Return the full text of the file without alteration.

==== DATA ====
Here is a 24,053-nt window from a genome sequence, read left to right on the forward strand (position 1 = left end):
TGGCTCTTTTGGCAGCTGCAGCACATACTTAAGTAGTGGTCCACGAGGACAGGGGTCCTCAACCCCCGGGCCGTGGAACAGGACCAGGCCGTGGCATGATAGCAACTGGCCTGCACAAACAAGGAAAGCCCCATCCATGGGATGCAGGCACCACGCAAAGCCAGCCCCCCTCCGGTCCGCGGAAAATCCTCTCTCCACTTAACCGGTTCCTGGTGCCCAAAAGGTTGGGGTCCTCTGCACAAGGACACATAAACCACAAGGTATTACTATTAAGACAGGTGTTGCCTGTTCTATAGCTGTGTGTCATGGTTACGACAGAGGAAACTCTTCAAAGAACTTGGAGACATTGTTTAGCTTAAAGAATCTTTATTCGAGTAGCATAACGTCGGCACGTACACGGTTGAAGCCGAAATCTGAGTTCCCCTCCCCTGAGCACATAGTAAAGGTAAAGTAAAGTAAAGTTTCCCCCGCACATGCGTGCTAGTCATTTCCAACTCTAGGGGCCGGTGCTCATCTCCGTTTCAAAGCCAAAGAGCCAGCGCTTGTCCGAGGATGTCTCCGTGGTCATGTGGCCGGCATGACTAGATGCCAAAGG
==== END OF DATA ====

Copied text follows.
Here is a 24,053-nt window from a genome sequence, read left to right on the forward strand (position 1 = left end):
TGGCTCTTTTGGCAGCTGCAGCACATACTTAAGTAGTGGTCCACGAGGACAGGGGTCCTCAACCCCCGGGCCGTGGAACAGGACCAGGCCGTGGCATGATAGCAACTGGCCTGCACAAACAAGGAAAGCCCCATCCATGGGATGCAGGCACCACGCAAAGCCAGCCCCCCTCCGGTCCGCGGAAAATCCTCTCTCCACTTAACCGGTTCCTGGTGCCCAAAAGGTTGGGGTCCTCTGCACAAGGACACATAAACCACAAGGTATTACTATTAAGACAGGTGTTGCCTGTTCTATAGCTGTGTGTCATGGTTACGACAGAGGAAACTCTTCAAAGAACTTGGAGACATTGTTTAGCTTAAAGAATCTTTATTCGAGTAGCATAACGTCGGCACGTACACGGTTGAAGCCGAAATCTGAGTTCCCCTCCCCTGAGCACATAGTAAAGGTAAAGTAAAGTAAAGTTTCCCCCGCACATGCGTGCTAGTCATTTCCAACTCTAGGGGCCGGTGCTCATCTCCGTTTCAAAGCCAAAGAGCCAGCGCTTGTCCGAGGATGTCTCCGTGGTCATGTGGCCGGCATGACTAGATGCCAAAGG